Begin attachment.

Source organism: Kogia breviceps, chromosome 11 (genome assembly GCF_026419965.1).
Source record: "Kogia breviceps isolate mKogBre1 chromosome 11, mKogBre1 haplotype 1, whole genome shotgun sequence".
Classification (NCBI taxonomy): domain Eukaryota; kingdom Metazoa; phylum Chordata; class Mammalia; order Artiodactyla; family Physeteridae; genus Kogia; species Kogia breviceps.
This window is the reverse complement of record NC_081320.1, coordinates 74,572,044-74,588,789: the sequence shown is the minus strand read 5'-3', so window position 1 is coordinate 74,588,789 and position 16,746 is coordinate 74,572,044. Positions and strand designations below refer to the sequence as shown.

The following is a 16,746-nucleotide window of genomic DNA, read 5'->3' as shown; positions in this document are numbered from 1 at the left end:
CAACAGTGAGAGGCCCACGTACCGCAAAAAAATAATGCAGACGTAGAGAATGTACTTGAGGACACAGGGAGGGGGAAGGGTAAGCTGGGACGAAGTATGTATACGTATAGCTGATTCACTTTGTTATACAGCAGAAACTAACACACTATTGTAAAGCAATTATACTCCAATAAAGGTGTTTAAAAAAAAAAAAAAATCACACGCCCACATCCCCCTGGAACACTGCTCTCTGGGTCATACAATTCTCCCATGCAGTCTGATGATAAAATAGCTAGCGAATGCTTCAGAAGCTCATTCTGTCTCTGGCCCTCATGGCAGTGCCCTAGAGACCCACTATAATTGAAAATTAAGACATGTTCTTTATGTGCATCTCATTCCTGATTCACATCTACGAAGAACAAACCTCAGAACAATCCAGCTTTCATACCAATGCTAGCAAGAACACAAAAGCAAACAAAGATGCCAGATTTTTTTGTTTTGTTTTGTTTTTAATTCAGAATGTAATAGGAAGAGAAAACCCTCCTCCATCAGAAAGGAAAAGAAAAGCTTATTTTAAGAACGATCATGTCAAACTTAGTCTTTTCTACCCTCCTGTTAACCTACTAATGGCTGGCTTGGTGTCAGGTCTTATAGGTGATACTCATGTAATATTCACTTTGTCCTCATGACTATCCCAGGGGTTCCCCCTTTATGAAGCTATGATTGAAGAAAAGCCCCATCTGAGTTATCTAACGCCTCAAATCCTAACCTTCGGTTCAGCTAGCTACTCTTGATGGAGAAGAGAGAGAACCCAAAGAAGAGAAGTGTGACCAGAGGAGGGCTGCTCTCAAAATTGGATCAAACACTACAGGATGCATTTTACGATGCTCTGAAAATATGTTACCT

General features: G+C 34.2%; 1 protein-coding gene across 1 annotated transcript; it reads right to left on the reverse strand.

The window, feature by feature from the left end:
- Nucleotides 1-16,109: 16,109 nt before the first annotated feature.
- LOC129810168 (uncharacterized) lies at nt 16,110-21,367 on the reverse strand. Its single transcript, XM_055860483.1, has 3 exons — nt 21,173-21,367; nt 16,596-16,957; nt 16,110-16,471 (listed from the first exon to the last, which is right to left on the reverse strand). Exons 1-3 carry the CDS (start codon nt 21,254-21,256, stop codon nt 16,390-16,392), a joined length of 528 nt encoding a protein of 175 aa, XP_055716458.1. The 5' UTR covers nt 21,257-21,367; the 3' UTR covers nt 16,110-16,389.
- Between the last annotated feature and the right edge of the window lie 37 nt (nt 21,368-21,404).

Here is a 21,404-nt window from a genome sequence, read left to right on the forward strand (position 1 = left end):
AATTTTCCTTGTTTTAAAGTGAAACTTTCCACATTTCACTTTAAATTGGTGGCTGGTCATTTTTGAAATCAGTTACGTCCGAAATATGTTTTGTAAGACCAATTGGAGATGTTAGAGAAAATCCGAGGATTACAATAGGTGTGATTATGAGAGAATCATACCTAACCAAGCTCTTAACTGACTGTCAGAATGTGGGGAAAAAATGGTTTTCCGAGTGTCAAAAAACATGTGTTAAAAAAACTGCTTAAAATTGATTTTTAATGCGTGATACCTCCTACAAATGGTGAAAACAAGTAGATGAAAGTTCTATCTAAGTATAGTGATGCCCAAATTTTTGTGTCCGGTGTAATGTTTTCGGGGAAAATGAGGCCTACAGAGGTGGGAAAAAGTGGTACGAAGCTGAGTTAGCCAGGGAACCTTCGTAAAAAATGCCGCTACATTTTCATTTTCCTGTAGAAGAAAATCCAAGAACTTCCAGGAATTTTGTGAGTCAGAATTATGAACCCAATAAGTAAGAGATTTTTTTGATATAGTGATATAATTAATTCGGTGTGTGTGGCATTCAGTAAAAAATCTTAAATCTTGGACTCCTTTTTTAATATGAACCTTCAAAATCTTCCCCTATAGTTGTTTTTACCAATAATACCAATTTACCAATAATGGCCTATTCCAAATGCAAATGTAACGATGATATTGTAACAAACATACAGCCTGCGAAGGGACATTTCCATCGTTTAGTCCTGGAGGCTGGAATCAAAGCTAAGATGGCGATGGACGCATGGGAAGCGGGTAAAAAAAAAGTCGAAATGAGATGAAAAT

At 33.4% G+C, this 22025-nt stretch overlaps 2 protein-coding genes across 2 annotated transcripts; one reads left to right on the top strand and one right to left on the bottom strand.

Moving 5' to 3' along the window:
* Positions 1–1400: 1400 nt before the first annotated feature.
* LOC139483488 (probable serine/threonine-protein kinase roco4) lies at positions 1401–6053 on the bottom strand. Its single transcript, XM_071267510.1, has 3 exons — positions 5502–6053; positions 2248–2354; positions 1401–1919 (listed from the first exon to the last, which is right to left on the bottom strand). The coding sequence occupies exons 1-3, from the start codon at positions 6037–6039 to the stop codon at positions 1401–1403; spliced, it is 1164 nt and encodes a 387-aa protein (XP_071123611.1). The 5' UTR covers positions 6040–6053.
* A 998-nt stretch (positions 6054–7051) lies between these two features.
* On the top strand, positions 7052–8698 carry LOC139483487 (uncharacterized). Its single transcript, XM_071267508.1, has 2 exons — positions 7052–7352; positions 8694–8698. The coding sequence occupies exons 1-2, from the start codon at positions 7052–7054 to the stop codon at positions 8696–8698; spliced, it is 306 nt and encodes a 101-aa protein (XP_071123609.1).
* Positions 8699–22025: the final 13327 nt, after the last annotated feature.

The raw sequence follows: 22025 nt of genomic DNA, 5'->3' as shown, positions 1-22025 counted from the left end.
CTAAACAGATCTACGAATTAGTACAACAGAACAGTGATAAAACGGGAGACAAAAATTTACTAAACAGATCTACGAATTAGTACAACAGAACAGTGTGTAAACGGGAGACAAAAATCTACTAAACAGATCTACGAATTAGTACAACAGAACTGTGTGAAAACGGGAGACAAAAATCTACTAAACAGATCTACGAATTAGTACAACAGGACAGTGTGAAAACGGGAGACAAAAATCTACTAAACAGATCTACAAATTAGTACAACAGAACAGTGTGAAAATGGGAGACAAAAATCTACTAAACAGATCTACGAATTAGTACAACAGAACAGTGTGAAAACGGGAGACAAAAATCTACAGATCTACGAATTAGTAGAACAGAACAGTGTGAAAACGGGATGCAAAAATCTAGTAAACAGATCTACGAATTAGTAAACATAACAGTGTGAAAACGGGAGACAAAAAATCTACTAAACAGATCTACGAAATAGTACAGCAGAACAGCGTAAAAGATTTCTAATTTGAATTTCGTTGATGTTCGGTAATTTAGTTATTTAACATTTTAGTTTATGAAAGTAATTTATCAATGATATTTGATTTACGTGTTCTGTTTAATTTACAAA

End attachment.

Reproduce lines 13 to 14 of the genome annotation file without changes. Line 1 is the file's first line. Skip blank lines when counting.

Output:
AATTTTCCTTGTTTTAAAGTGAAACTTTCCACATTTCACTTTAAATTGGTGGCTGGTCATTTTTGAAATCAGTTACGTCCGAAATATGTTTTGTAAGACCAATTGGAGATGTTAGAGAAAATCCGAGGATTACAATAGGTGTGATTATGAGAGAATCATACCTAACCAAGCTCTTAACTGACTGTCAGAATGTGGGGAAAAAATGGTTTTCCGAGTGTCAAAAAACATGTGTTAAAAAAACTGCTTAAAATTGATTTTTAATGCGTGATACCTCCTACAAATGGTGAAAACAAGTAGATGAAAGTTCTATCTAAGTATAGTGATGCCCAAATTTTTGTGTCCGGTGTAATGTTTTCGGGGAAAATGAGGCCTACAGAGGTGGGAAAAAGTGGTACGAAGCTGAGTTAGCCAGGGAACCTTCGTAAAAAATGCCGCTACATTTTCATTTTCCTGTAGAAGAAAATCCAAGAACTTCCAGGAATTTTGTGAGTCAGAATTATGAACCCAATAAGTAAGAGATTTTTTTGATATAGTGATATAATTAATTCGGTGTGTGTGGCATTCAGTAAAAAATCTTAAATCTTGGACTCCTTTTTTAATATGAACCTTCAAAATCTTCCCCTATAGTTGTTTTTACCAATAATACCAATTTACCAATAATGGCCTATTCCAAATGCAAATGTAACGATGATATTGTAACAAACATACAGCCTGCGAAGGGACATTTCCATCGTTTAGTCCTGGAGGCTGGAATCAAAGCTAAGATGGCGATGGACGCATGGGAAGCGGGTAAAAAAAAAGTCGAAATGAGATGAAAAT

At 33.4% G+C, this 22025-nt stretch overlaps 2 protein-coding genes across 2 annotated transcripts; one reads left to right on the top strand and one right to left on the bottom strand.